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If we've had many relationships which haven't worked out, the demand rises to make each successive relationship work.Yet the risk of failure also rises, because at that point, we've become identified with being a failed participant in intimacy.Some factors, such as the partner's personality, could belong to both categories. The most common reason for wanting to stay in the relationship was "emotional intimacy" (mentioned by 53 percent of those contemplating a breakup), and the most common reasons for wanting to leave were breach of trust (overall) and breach of trust and a partner's personality (tied at 30 percent among those currently thinking about breaking up). People included social support as a factor which could support both leaving and staying — including "social pressure" to stay, and the "social consequences" of staying as a reason to leave. Notably, there were reasons for staying that did not have a counterpart in reasons for leaving, and vice versa — for example, while breach of trust was a reason to leave, being faithful was offered as a reason to stay.In discussing the overall findings from Study 1, the authors note that participants' reasons for staying or leaving were reflective of concepts identified in prior relationship research: 1. People thought about how invested they were in terms of staying in the relationship, with categories including "logistical barriers" to leaving, "habituation" to the relationship, and "pursuit of other opportunities" tipping toward a decision to leave. People reported dependence on the relationship as a reason to stay, but lack of dependence was not reported as a reason to leave.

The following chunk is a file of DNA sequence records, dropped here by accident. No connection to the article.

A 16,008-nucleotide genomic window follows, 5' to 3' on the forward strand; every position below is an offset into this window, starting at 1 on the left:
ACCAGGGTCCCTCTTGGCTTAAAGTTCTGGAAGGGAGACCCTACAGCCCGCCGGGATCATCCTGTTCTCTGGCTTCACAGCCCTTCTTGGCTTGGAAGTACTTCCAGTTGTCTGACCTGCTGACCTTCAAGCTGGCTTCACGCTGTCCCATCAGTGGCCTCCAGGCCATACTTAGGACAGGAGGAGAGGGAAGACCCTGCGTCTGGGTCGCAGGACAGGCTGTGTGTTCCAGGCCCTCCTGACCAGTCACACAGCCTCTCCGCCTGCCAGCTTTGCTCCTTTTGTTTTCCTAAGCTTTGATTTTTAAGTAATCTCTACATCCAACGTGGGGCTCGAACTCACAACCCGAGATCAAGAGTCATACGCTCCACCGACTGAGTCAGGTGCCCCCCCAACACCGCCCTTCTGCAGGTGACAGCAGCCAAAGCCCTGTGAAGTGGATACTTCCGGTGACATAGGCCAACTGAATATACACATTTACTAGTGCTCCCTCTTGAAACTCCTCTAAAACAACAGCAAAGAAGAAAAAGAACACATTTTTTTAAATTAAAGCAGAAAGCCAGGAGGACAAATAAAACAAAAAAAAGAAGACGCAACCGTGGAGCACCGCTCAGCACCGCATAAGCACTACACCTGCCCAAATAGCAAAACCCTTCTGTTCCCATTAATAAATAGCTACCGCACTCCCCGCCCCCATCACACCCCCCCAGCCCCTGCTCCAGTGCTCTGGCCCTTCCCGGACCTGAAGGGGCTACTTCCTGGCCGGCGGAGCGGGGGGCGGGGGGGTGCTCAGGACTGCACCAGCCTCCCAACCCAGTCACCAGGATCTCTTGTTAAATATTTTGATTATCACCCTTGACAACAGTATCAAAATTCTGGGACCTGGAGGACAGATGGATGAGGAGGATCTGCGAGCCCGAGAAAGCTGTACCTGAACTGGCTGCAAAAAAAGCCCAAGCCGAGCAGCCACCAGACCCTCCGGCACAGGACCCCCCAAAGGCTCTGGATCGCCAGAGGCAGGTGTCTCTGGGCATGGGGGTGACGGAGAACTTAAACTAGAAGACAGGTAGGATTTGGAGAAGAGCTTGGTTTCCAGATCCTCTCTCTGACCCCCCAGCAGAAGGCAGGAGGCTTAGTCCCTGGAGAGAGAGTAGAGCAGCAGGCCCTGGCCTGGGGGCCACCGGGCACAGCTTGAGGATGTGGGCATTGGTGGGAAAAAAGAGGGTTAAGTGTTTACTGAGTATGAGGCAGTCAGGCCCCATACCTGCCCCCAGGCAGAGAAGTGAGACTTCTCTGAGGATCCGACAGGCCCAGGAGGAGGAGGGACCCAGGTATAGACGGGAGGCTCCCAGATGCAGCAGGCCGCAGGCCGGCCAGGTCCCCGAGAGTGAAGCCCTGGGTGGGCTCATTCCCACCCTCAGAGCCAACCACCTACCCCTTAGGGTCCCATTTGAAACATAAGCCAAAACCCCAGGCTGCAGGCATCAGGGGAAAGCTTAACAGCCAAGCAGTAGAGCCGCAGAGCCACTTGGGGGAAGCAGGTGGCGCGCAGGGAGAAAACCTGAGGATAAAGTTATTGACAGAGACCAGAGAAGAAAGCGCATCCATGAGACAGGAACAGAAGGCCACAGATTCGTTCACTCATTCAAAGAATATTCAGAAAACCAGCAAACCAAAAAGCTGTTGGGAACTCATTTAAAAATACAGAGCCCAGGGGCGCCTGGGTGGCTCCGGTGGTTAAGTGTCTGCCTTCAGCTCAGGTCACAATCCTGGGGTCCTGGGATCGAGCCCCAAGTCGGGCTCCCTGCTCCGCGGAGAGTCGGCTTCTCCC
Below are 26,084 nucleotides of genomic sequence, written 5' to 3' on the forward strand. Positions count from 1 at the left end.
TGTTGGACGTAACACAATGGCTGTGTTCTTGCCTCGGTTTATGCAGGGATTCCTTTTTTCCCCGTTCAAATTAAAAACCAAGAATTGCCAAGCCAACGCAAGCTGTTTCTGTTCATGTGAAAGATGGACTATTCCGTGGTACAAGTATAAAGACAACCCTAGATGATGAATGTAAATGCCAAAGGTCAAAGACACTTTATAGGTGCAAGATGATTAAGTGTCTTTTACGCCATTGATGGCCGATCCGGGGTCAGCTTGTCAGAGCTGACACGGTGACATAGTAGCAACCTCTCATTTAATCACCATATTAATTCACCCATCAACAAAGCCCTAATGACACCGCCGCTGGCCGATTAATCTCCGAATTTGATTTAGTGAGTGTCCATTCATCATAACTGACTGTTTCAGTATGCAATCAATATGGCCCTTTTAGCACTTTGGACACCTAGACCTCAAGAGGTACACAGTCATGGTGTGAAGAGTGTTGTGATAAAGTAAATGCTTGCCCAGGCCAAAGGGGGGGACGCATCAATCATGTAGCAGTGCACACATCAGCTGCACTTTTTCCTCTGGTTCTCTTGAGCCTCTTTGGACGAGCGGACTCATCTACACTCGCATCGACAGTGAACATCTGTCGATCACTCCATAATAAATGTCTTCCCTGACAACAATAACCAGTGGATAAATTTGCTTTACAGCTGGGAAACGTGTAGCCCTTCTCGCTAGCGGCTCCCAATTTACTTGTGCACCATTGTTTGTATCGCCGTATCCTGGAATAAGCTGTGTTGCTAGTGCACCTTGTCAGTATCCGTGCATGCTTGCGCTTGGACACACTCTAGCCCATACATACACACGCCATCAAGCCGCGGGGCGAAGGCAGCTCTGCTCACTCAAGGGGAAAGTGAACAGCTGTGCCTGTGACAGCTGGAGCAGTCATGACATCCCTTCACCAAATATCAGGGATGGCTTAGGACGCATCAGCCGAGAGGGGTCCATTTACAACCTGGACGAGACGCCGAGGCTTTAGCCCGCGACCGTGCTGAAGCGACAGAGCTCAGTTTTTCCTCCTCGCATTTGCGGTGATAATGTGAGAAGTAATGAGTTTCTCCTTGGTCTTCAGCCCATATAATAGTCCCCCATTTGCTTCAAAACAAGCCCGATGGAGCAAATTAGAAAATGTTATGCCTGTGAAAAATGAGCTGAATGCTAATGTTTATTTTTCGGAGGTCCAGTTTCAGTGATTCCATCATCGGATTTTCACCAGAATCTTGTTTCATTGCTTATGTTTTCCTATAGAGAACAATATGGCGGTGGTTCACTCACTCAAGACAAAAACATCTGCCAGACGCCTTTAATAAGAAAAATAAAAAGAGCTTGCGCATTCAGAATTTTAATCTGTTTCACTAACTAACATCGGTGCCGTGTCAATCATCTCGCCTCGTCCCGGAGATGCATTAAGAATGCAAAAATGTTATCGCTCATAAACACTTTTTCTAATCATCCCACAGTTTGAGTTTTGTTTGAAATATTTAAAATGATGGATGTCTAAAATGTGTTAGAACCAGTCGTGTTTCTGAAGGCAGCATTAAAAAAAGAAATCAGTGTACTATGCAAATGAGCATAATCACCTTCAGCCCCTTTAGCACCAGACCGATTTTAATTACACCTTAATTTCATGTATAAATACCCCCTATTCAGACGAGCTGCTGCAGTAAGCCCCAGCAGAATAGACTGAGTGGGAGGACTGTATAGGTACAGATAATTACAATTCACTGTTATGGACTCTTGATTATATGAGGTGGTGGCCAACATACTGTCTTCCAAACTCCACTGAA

The dating sample included 121 people, 36 percent men, with an average age of 28, and an average relationship duration of 22 months.If we have children and are thinking of leaving our partner, we weigh heavily whether it will be better for the kids or worse.On the other hand, we may guard ourselves from intimacy and manage expectations by betting against our own relationships — making it hard to get close to others in the first place, and harder to invest in a relationship even when we do.Researchers have looked into why people say they've ended relationships and how we think about infidelity.These are relevant findings, but what do they tell us about what happens when we are of the tormenting decision about whether to stay and work on a relationship, stay and possibly not have it change for the better, or leave it behind?
If reasons to stay and go mainly overlapped, we'd expect less ambivalence.